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Fava Beans - Does the inner covering need to be removed?

  • p

I just bought fava beans for the first time. I looked at the recipes posted previously and I'm anxious to get started! I have a possibly silly question. Does the inner "skin" need to be removed before sauteing, tossing with a salad, etc? I thought I remembered reading something at one time that recommended this but I could be mistaken. If so, how would you recommend I do this? Blanch them and then peel the skin off? Or is this all unnecessary?

Thank you.

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  1. d
    Das Ubergeek

    I always remove the inner skin -- it makes them a lot less rubbery.

    I make a shallow slit with the tip of a paring knife in one of the "flat" sides of the bean, then peel from the slit. I can shell a pound of de-podded fava beans in about 20 minutes.

    Then, steam them just to al-dente and toss with a clove of garlic (minced), the leaves from a few stalks of fresh oregano, and a squeeze of fresh lemon juice.

    1. Yes the skins should be removed. As the other poster mention you can use a small paring knife, I often just use my fingernail (after washing my hands of course)

      1. Yes, it's better if you remove them. You can parboil the beans for a couple minutes, then the inner shell will slip out real easily, then you can do whatever you want with the fava inside.

        1. Does the inner "skin" need to be removed before sauteing, tossing with a salad, etc?

          No, it can be eaten, BUT I suspect most Chowhounds would remove the skin for presentation. An analogy would be spanish peanuts.

          I eat Fava Beans the same way as nuts or edamame, I eat the "inner skin".

          1. Turn on Star Treck. Husband will look at you closely and decide to run errands.

            Remove beans from pod. Stop Star Treck with TIVO.

            Boil between 1-2 minutes depending on size. This allows you to remove the second skin which is unattractive but also not very tasty.

            Start Star Treck with TIVO.

            Pierce corner of fava and slip out bean. Repeat.

            You can use the beans now or braise gently in a little olive oil, garlic, and rosemary for a puree. Heat oil until boiling. Add beans and cook for five minutes. Let beans sit in oil for ten minutes. Process. Can be used on toast or as a ravioli filling.

            1. While blanching does make them a little easier to peel, Judy Rodgers (of Zuni fame) says that it will change the texture. For the fava salad w/ salami and manchego that I posted, she explicitly discourages from blanching.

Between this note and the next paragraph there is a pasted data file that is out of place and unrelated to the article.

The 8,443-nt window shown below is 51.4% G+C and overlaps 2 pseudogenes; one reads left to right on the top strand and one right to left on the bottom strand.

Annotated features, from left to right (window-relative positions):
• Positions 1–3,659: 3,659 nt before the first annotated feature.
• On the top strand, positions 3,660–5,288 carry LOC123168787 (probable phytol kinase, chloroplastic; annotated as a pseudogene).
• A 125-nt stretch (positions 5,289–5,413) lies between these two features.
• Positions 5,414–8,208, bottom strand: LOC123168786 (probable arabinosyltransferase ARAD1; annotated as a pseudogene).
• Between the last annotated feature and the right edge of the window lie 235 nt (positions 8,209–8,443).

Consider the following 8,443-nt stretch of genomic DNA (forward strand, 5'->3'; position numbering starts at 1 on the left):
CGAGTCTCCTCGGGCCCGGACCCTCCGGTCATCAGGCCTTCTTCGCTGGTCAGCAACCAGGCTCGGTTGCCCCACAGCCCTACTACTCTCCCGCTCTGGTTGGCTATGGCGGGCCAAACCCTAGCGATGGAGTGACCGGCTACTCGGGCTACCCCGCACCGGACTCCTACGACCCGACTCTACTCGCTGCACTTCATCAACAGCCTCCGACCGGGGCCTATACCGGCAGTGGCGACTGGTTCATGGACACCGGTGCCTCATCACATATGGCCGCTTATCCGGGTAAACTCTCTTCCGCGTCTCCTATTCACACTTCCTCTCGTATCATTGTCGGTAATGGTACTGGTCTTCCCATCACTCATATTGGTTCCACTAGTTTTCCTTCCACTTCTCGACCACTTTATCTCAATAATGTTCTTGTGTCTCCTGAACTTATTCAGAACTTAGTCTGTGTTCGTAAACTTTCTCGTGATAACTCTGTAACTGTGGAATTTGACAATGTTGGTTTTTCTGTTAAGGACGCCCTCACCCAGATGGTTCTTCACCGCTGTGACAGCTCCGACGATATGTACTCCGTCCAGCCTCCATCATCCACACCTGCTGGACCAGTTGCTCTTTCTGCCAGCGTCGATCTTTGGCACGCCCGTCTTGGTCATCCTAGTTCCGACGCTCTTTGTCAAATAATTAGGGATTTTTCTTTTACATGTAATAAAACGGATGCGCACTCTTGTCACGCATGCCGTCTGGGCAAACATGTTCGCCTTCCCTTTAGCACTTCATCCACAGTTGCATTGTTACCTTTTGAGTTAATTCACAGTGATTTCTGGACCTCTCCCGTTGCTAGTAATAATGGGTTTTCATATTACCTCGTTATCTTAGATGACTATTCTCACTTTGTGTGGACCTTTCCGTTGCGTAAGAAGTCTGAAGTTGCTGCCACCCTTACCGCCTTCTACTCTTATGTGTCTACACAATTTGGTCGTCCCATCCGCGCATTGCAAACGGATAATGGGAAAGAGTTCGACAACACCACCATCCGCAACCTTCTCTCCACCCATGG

Of course, it's your kitchen, so you decide. My personal preference is that if I were using favas in a salad or wanted a firm texture, then I would NOT blanch. If I planned to saute or cook them further, then blanching would be fine. Small young beans are also more tender, so larger ones may benefit from blanching.

              Since you're just getting acquainted w/ this bean, then I say experiment w/ both ways and see what you like. Enjoy!

              1. Life is far to short to skin these (I'm taking it these are what we call broad beans in England.) I would only bother in the beans are very big and old. If they are really small pods you can eat the whole thing , pod and all.

                1. Life is far to short to skin these (I'm taking it these are what we call broad beans in England.) I would only bother in the beans are very big and old. If they are really small pods you can eat the whole thing , pod and all.

                  1. I recently made a fava bean salad, and it was my first time using fava beans. Purely by accident, I came across a good method of getting them all peeled without too much fuss -- I used a small sharp paring knife along the edge of the pod to make getting them out of the pods faster and easier. This sliced slightly thru the seed covering on each bean -- this little slice in the skin opened up when I blanched them quickly, and then each bean easily popped out with a gentle pinch.

                    1. Right now my wife's garden runneth over with favas. When young and fresh I always eat the whole bean after blanching. Best coated with extra virgin and sprinkled with hot pepper flakes.

                      1. Blanch to remove skins.
                        Be sure to add a squeeze of lemon to the salted water to preserve color.
                        1-2 minutes only
                        Plunge beans in cold water after blanching until cool.
                        Remove skins

                        1. q
                          quiz wrangler

                          I always remove the inner skin, though I have read a number of articles/recipes that don't insist on it. IMO for reasons of taste and appearance, always remove the skins. The beans are rather ugly with the saggy skins on, bright green and beautiful when skinned. The skins can be bitter as well.